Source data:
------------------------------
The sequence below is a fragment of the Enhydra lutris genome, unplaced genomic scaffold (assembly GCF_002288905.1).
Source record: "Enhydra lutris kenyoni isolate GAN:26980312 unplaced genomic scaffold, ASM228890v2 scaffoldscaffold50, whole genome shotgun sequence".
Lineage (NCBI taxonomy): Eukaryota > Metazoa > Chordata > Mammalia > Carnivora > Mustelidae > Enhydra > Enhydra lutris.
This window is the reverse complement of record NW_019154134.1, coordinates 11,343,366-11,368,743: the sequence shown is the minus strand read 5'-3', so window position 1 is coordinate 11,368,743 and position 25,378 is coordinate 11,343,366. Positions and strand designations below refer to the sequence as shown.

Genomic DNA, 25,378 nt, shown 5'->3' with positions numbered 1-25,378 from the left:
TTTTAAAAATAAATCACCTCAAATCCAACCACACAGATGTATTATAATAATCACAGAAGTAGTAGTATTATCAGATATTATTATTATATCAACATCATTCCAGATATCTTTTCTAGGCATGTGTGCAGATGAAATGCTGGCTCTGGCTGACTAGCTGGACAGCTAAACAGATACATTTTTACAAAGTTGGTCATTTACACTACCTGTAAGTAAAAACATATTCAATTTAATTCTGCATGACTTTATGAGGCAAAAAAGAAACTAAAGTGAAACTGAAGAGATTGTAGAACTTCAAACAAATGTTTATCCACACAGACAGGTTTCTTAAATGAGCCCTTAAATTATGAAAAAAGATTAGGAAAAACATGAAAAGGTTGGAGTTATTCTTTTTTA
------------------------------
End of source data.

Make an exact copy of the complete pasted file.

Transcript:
The sequence below is a fragment of the Enhydra lutris genome, unplaced genomic scaffold (assembly GCF_002288905.1).
Source record: "Enhydra lutris kenyoni isolate GAN:26980312 unplaced genomic scaffold, ASM228890v2 scaffoldscaffold50, whole genome shotgun sequence".
Lineage (NCBI taxonomy): Eukaryota > Metazoa > Chordata > Mammalia > Carnivora > Mustelidae > Enhydra > Enhydra lutris.
This window is the reverse complement of record NW_019154134.1, coordinates 11,343,366-11,368,743: the sequence shown is the minus strand read 5'-3', so window position 1 is coordinate 11,368,743 and position 25,378 is coordinate 11,343,366. Positions and strand designations below refer to the sequence as shown.

Genomic DNA, 25,378 nt, shown 5'->3' with positions numbered 1-25,378 from the left:
TTTTAAAAATAAATCACCTCAAATCCAACCACACAGATGTATTATAATAATCACAGAAGTAGTAGTATTATCAGATATTATTATTATATCAACATCATTCCAGATATCTTTTCTAGGCATGTGTGCAGATGAAATGCTGGCTCTGGCTGACTAGCTGGACAGCTAAACAGATACATTTTTACAAAGTTGGTCATTTACACTACCTGTAAGTAAAAACATATTCAATTTAATTCTGCATGACTTTATGAGGCAAAAAAGAAACTAAAGTGAAACTGAAGAGATTGTAGAACTTCAAACAAATGTTTATCCACACAGACAGGTTTCTTAAATGAGCCCTTAAATTATGAAAAAAGATTAGGAAAAACATGAAAAGGTTGGAGTTATTCTTTTTTA